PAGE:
CAW Demands GM Retain Shift at Oshawa Truck Plant



    TORONTO, June 3 /CNW/ - The CAW is demanding that GM retain at least one
shift at its Oshawa truck assembly plant, following the shocking announcement
this morning that GM wants to cease production at that facility after the
third quarter of 2009.
    "General Motors has an obligation to our union and its members and to
Canadians in general to retain at least a share of its truck production in
this country," said Buzz Hargrove, president of the CAW. He called today's
announcement by GM "a devastating blow" to Canada's staggering auto industry.
    "We recognize that the overall market for GM's larger vehicles, including
pickups, is enduring a painful adjustment," Hargrove added, "but that does not
give this company the right to violate its recent collective agreement and
turn its back on Canada entirely."
    Until January of this year, the Oshawa plant operated on three shifts of
production. The third shift was laid off in January of this year due to
falling pickup sales. In April GM announced that it planned to lay off the
second shift this fall - but that action was postponed as a result of the
CAW's recent contract talks with the company.
    That agreement committed GM to maintain two shifts of employment at the
truck plant (working on an alternating on-off basis) until at least
September 2009. It also committed GM to allocate production of its
next-generation 10XX version of the pickup to the Oshawa truck facility. That
new generation vehicle was initially forecast to launch in the 2011-2012
period.
    "The CAW has just concluded a collective agreement with GM that was
pro-active and responsible, and which the company itself acknowledged
substantially enhanced the competitiveness of its Canadian facilities,"
Hargrove added. "That agreement will save GM several hundreds of millions of
dollars over the next three years. This announcement is a clear violation of
GM's commitment to our members, their families and the community."
    "The other companies we deal with are enhancing their presence in Canada
through new investments," Hargrove said, mentioning product commitments at
several locations by Ford and Chrysler. "GM enjoys the largest productivity
advantage in Canada of any automaker, its facilities here have won repeated
quality awards, and yet it chooses to cease its Canadian truck production."
    "Times are tough for the North American auto manufacturers, but this
decision is absolutely unwarranted. It is offensive to the contribution which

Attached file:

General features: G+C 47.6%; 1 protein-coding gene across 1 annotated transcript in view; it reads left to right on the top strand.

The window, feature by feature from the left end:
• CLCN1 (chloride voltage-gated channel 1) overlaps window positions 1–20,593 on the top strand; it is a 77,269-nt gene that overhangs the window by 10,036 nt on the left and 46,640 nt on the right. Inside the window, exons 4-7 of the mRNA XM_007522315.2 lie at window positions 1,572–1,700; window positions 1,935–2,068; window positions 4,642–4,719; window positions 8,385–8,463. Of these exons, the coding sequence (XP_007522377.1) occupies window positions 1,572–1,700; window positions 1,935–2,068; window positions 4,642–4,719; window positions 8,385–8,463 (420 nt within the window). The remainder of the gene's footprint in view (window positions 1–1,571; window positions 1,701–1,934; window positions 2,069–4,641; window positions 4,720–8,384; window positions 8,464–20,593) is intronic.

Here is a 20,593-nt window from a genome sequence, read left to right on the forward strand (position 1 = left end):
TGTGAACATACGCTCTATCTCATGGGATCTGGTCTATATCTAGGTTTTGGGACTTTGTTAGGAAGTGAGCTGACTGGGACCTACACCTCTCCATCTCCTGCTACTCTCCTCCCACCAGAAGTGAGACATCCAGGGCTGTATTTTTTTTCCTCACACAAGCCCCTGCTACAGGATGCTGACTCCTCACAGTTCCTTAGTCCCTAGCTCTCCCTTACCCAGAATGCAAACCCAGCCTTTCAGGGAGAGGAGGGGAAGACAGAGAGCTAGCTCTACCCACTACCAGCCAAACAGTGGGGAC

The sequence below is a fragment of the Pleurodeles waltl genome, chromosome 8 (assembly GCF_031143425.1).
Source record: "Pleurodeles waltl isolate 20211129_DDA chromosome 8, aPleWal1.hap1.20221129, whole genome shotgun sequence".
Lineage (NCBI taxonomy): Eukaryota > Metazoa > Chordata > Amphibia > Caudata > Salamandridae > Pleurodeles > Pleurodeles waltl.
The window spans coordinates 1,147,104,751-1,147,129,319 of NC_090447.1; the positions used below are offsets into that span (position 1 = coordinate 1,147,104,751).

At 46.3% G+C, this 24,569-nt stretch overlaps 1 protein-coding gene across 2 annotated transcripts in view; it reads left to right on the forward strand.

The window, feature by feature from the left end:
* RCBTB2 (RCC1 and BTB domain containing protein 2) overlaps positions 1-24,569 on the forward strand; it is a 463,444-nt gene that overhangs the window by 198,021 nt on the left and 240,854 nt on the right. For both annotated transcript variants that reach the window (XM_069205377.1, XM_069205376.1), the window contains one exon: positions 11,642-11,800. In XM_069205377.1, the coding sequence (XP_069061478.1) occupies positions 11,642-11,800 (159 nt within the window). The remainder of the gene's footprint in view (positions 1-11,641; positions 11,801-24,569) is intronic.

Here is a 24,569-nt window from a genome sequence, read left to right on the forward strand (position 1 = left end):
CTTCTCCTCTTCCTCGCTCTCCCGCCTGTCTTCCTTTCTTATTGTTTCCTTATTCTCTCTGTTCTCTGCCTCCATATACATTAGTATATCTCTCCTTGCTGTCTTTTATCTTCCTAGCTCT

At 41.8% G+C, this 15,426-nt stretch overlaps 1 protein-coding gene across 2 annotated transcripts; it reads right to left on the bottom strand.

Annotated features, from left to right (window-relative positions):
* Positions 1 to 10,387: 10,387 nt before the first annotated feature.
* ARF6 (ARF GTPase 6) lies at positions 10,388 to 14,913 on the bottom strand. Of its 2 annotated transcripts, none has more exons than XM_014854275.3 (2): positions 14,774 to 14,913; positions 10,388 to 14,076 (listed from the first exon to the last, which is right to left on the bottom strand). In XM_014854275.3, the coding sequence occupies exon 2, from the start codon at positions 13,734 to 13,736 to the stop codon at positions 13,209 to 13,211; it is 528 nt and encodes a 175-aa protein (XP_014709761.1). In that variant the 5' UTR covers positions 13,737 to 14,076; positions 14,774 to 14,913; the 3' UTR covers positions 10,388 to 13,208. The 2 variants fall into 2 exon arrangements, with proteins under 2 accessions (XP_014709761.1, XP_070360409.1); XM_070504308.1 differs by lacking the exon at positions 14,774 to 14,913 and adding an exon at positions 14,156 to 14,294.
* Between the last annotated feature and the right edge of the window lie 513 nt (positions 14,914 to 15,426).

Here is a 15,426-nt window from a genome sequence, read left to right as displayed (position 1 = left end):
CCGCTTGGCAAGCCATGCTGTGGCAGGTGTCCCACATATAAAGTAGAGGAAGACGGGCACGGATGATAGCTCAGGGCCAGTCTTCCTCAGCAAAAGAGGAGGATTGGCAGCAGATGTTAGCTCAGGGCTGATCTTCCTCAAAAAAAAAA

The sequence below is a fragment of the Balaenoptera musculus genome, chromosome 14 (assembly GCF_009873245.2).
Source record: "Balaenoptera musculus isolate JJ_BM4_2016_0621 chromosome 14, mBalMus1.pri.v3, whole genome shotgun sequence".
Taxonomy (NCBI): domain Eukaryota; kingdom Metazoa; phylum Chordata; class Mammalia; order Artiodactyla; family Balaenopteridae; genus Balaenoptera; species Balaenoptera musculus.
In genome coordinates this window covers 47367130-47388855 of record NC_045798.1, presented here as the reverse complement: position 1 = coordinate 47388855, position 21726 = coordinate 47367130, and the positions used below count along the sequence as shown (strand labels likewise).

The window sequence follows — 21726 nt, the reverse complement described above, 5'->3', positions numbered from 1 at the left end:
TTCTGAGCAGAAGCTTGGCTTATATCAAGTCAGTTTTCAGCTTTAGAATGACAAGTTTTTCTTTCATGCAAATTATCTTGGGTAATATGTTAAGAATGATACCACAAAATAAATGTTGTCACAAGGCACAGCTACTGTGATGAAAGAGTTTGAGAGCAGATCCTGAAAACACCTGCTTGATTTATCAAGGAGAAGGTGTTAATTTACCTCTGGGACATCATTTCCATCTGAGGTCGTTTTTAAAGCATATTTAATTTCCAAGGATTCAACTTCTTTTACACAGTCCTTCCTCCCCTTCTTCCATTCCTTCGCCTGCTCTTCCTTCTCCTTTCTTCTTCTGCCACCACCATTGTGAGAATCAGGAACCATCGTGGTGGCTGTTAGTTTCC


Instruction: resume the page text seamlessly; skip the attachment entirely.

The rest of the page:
Canadian workers and Canadian consumers have made to this company," Hargrove
added.
    He noted that GM sold almost 100,000 pickup trucks in Canada last year.
Sales this year are off 15 per cent, but are holding up better than GM's sales
south of the border. "GM clearly sells enough pickups in Canada to justify
retention of one shift of employment at this plant," Hargrove said.
    Hargrove called on the provincial and federal governments to press GM to
retain at least one shift of employment at the plant beyond the third quarter
of 2009, until production of the new version of the truck begins. He pledged
to work closely with both governments and the company to ensure that the new
generation of the truck is allocated to Oshawa as soon as possible.
    He pointed out that GM's proposed action could not have occurred under
the rules of the former Canada-U.S. Auto Pact, which required participating
companies to maintain production of both cars and light trucks in Canada
proportionate to their sales here.
    Hargrove called again on the federal government to play a more active
role in supporting the industry. "The claim that the whole country can just
shrug off the auto industry crisis is being proven wrong every day," Hargrove
said. First-quarter GDP statistics released by Statistics Canada last Friday
confirm that Canada's battered auto industry is pulling the entire national
economy down into negative growth.
    "This is yet another catastrophic event in Jim Flaherty's own backyard -
a region that saw unemployment grow by 18 per cent last month alone - faster
than any other place in Canada. When will he and his colleagues open their
eyes, and recognize that we have a problem?"
    "In contrast to the federal government's inaction, the Ontario government
has been doing its best to support auto investment and employment," Hargrove
added. "Without provincial support (including its participation in GM's Beacon
Project), the situation facing the industry today would be far, far worse. But
we need both levels of government engaged in order to keep our share of future
investment and jobs," Hargrove said.
    The CAW and its members did everything they could in recent bargaining to
cement GM's presence in Oshawa, including a three-year wage freeze and
numerous cost-saving provisions. "This decision proves once again that we
can't solve this industry's problems at the bargaining table," Hargrove
concluded.





For further information:

For further information: CAW Communications, Shannon Devine, (cell)
(416) 302-1699; or Angelo DiCaro, (cell) (416) 606-6311

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Canadian Auto Workers Union (CAW)

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